42% of the elderly are at risk of poverty, which means having an income 60% below the country’s national average.
670,000 elder people and children with healthcare problems receiving government assistance. This is a rise from 80,000 Romanians receiving social benefits in 1992. The increase is due to citizens’ heightened awareness of government benefits.
5.2 children per 1,000 are affected by the divorce of their parents. Where the divorce rate is declining in other European countries, it is rising in Romania. This is partially because marriage is still commonly practiced.
Those with Disabilities and Mental Illnesses
EU funding of at least 24 million euros is propping up 50 residential institutions in Romania. Thousands of people with disabilities were being ‘warehoused’ in such institutions, segregated from society and subjected to inhumane conditions.
Today, the majority of children with disabilities (over 95%) do not live in state institutions. Still, the lack of school participation for children with disabilities is seven times higher than other children.
There have also been reports that some personnel in state institutions mistreated abandoned children with physical disabilities and subjected children in state orphanages to lengthy incarceration as punishment for misbehavior.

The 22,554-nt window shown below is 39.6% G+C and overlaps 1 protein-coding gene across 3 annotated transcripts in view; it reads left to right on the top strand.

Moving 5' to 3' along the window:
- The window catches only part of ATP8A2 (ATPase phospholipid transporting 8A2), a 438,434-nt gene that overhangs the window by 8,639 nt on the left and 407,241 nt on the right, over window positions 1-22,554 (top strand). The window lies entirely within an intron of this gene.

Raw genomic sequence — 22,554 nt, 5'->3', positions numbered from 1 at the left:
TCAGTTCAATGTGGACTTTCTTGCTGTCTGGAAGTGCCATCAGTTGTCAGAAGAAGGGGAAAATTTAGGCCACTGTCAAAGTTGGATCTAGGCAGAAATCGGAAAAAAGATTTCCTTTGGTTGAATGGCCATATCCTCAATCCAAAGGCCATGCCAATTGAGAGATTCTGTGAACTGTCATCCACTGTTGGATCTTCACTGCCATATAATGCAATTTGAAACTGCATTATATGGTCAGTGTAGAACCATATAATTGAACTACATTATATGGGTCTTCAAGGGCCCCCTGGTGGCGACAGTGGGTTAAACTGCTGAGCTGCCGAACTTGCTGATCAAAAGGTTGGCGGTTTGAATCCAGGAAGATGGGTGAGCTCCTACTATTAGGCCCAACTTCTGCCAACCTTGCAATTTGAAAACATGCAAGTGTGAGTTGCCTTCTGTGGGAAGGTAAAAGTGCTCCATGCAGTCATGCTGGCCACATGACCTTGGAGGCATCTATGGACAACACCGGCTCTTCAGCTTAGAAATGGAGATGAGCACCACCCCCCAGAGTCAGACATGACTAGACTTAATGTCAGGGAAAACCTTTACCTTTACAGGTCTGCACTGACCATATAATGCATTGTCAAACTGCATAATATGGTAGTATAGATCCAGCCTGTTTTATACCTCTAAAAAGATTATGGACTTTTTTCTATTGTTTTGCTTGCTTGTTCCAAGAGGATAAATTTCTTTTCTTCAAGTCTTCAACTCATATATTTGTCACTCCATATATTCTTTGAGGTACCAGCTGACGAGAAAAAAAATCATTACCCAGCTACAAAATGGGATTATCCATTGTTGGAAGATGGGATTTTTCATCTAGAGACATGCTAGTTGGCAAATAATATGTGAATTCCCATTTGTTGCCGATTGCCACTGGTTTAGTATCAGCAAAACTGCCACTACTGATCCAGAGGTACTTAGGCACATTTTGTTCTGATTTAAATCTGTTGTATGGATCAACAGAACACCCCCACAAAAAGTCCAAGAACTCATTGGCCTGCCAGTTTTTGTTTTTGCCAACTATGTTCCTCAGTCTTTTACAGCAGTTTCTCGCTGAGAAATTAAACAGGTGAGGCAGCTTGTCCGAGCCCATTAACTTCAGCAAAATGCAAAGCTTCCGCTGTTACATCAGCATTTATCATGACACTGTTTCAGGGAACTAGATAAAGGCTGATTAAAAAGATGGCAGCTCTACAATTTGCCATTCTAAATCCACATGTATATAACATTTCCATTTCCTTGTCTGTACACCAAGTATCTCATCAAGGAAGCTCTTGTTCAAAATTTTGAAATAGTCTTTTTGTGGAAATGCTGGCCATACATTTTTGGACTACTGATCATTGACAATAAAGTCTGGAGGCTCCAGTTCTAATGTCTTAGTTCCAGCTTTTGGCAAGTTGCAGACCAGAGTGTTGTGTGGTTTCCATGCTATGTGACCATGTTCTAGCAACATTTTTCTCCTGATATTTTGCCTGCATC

HIV/AIDS wrought devastation in Romania in the 1980s and 1990s. The victims were mostly small children infected in hospitals. Poor sterilization facilities and dubious medical practices, such as infected blood transfusions, were largely to blame. Those that did not die were often ostracized, and many were abandoned. Antiretroviral treatment is free and available to those who need it. Death rates have plummeted. In fact, Romania is now often cited as an example to other poor countries with major HIV/AIDS problems.
Yet a substantial number of Romanians with HIV still don’t know it. The generation infected in the 1980s and 1990s is now at reproductive age, and new cases are still appearing across the country, often years after infection. Health workers say sexual transmission is now the most common method.